'The influence of a succession of pioneer crops on energy-potential is well shown by figures obtained from the most difficult area yet undertaken on the lands of the Cahn Hill Improvement Scheme. The land in question stood at from 1,200 ft. to 1,300 ft. above sea-level, and the vegetation consisted of virgin heather (stunted), bilberry (stunted), Nardus, sheep's fescue and a little Agrostis. After ploughing and slagging, three pioneer crops were taken in succession: the second was sown on the heavily dragged and harrowed 'stubble' of the first, and the third after a second ploughing and a second phosphating. In the first two cases, the crop consisted of hardy green turnip and Yorkshire fog, and in the third, in effect, of hardy green turnip, rape and Italian ryegrass (actually the hardy greens and rape were sown with a general seeds mixture which included Italian ryegrass).

'Data are not available for the full grazing from the three crops respectively, but were obtained in respect of the lambs fattened in the back-end. The results are as follows:

From which will be seen the really remarkable influence of pioneer crops used in succession as a means of building up energy-potential under the poorest possible of conditions.'

Pioneer crops -- rape and Italian ryegrass in this case -- have been employed with great success for some years on thin and derelict downland by Mr. Hosier, and he has fed the crops off by dairy cows operating from bails. In some cases, the pioneer crops on the Downs have been followed directly by a cereal crop, and in others by a ley. There is undoubtedly the greatest possible scope for the use of pioneer crops on thin, chalky and calcareous soils over a very wide range of country stretching through the Chilterns, the Downs and the Cotswolds.

One of the most essential places for pioneer crops is in our hilly districts of high rainfall, and we would have literally thousands upon thousands of acres at elevations of from about 700 ft. to about 1,150 ft. (according to district and aspect) shared between direct reseeding and pioneer crops -- a pioneer crop can usefully follow a pioneer crop and can be followed in some cases by oats (if areas are fenced) and, more usually, by seeding out. We have to consider not only the summering of lowland cattle in the need of keep and the calls for crop production and silage making on a grand scale in the lowlands, but equally the fate of the draft ewes, the cull ewes, the cull lambs and the wether lambs from our hill flocks. It is a matter of the first importance to maintain our mountain flocks and to ensure that all the progeny of these lead to their full and proper quota of butcher's meat, and this despite the innumerable preoccupations rightly superimposed upon the lowland farmer proper. Our lands above about 650 or 700 ft. could take care of the whole flocks and their offspring, save perhaps the best of the draft ewes, if we would set about reseeding and pioneering on a sufficiently all-embracing scale, and if the lands so conditioned could be used on a communal basis. The matter is one demanding goodwill perhaps more than anything else. All the ploughings, cultivations, limings, manurings and seedings could be conducted in great blocks of country often running into several hundreds of acres together, and consequently should not present insuperable difficulties in the matter of organization and supervision. Here, then, is a concrete example of our point made earlier in this book. If we are to do anything approaching what is possible towards food production, where and when necessary we must be prepared to work in units not of the single farm, but of whole parishes or districts. If we merely endeavour to tackle outrun hill lands in terms of individual farms we shall, at the best, be bringing tens of acres into usefulness, while if the Agricultural Executive Committees themselves would tackle such lands in terms of large units, then we could bring not tens but literally tens of thousands of acres into usefulness, and with an altogether greater assurance of success.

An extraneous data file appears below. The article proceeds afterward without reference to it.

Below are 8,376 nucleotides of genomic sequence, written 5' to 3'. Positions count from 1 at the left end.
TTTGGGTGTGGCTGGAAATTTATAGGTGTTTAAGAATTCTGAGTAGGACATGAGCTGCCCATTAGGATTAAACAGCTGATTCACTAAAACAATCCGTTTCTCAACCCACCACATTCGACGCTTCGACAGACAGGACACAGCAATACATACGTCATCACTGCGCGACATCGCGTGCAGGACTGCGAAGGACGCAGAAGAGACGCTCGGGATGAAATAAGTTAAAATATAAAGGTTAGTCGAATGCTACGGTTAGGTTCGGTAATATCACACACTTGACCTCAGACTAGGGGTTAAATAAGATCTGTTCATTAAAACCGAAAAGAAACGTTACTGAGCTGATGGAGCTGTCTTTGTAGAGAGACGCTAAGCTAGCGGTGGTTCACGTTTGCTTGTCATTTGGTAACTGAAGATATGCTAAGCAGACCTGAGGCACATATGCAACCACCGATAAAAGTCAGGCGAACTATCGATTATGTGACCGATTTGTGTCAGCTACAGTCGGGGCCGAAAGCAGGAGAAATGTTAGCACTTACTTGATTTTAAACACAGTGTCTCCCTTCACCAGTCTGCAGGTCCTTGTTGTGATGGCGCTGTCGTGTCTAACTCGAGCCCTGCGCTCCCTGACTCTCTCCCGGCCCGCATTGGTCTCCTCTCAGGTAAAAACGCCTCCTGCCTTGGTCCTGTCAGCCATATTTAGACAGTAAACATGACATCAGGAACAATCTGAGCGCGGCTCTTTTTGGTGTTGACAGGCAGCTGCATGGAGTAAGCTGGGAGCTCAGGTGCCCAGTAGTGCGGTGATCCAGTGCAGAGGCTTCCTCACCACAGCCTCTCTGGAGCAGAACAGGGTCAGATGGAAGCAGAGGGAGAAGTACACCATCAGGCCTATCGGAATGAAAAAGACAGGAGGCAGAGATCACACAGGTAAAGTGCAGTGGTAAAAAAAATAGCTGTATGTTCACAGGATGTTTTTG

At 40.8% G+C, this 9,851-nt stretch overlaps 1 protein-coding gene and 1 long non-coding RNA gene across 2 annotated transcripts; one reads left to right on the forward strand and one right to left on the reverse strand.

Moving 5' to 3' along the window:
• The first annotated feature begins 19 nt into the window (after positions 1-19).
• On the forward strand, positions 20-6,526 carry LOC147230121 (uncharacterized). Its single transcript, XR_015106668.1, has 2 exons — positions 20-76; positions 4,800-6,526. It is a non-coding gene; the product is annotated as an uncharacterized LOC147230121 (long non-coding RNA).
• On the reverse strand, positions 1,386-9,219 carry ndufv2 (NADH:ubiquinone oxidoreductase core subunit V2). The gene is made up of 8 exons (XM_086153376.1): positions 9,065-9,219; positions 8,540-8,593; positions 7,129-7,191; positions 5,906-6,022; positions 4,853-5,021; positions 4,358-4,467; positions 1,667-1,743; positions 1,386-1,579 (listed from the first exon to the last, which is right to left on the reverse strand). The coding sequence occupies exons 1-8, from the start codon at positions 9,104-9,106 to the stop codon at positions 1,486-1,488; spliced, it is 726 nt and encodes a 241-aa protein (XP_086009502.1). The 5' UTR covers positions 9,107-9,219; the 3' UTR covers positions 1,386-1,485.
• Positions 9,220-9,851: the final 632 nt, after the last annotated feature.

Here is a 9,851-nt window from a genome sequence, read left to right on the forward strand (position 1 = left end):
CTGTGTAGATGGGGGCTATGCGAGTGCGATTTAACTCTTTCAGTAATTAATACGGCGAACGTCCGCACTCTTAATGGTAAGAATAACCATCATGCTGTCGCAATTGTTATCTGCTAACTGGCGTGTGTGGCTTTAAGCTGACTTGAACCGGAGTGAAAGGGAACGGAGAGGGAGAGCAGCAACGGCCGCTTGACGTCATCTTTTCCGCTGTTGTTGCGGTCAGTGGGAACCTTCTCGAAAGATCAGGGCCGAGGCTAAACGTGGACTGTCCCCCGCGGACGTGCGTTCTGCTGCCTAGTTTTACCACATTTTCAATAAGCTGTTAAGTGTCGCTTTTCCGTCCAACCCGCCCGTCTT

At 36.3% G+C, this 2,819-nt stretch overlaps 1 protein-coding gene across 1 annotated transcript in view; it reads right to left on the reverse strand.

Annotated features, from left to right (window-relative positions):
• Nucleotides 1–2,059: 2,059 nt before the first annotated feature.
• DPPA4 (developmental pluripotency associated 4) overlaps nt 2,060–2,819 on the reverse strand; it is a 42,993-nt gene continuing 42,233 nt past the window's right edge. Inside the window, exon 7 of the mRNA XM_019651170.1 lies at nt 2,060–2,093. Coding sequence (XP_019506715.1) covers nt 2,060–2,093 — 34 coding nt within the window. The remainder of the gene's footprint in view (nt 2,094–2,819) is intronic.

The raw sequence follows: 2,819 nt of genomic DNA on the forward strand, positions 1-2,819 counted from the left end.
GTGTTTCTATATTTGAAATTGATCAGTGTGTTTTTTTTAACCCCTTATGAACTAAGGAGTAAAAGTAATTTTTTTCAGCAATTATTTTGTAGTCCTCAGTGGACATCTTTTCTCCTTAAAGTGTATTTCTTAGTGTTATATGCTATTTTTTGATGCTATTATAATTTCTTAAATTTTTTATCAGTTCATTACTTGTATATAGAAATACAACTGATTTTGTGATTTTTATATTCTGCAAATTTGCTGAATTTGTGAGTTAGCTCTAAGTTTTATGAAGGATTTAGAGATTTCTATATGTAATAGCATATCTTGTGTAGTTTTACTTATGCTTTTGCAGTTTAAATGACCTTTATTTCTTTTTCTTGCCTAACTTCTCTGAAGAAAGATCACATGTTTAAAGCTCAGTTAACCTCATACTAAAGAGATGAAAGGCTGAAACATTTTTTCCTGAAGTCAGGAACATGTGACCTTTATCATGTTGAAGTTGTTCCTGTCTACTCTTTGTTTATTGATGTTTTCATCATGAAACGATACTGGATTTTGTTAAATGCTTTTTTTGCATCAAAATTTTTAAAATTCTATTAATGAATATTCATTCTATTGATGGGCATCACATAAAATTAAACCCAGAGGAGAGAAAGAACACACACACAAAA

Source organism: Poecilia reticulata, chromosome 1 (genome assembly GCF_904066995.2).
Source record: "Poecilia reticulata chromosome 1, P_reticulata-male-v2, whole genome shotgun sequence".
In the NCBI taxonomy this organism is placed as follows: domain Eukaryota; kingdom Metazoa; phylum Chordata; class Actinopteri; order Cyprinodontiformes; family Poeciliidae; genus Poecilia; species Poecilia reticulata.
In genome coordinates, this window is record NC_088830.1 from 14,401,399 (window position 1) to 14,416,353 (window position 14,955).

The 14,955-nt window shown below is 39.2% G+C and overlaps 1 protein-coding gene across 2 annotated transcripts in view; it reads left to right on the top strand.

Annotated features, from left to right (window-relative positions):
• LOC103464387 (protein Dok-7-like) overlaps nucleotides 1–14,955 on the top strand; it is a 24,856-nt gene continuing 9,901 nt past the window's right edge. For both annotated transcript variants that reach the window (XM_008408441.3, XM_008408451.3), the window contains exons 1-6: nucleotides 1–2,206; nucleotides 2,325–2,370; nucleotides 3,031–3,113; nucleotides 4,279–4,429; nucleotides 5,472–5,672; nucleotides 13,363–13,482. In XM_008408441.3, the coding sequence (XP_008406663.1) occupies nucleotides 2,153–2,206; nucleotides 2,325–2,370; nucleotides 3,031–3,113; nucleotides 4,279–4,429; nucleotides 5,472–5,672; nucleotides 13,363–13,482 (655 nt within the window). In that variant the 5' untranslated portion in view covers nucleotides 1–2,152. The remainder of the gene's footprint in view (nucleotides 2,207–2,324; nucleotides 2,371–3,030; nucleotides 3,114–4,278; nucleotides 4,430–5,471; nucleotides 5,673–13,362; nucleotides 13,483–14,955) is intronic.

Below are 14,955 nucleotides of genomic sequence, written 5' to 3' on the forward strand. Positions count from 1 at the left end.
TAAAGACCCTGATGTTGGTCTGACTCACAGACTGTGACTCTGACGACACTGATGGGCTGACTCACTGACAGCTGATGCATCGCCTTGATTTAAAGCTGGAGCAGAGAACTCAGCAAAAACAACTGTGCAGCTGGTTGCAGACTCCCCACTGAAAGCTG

To start with pioneer crops on poor land has the inestimable advantage that it is not necessary (in many districts) to plough before April, or even May, and thus to tackle such poor lands on the pioneering basis affords an opportunity for keeping tractors fully at work when otherwise (in such districts) they would probably be idle. A further advantage is that the whole operation of ploughing, cultivating, liming, manuring and sowing can be conducted as one continuous job from start to finish: of itself supremely economic of man- and tractor-hours.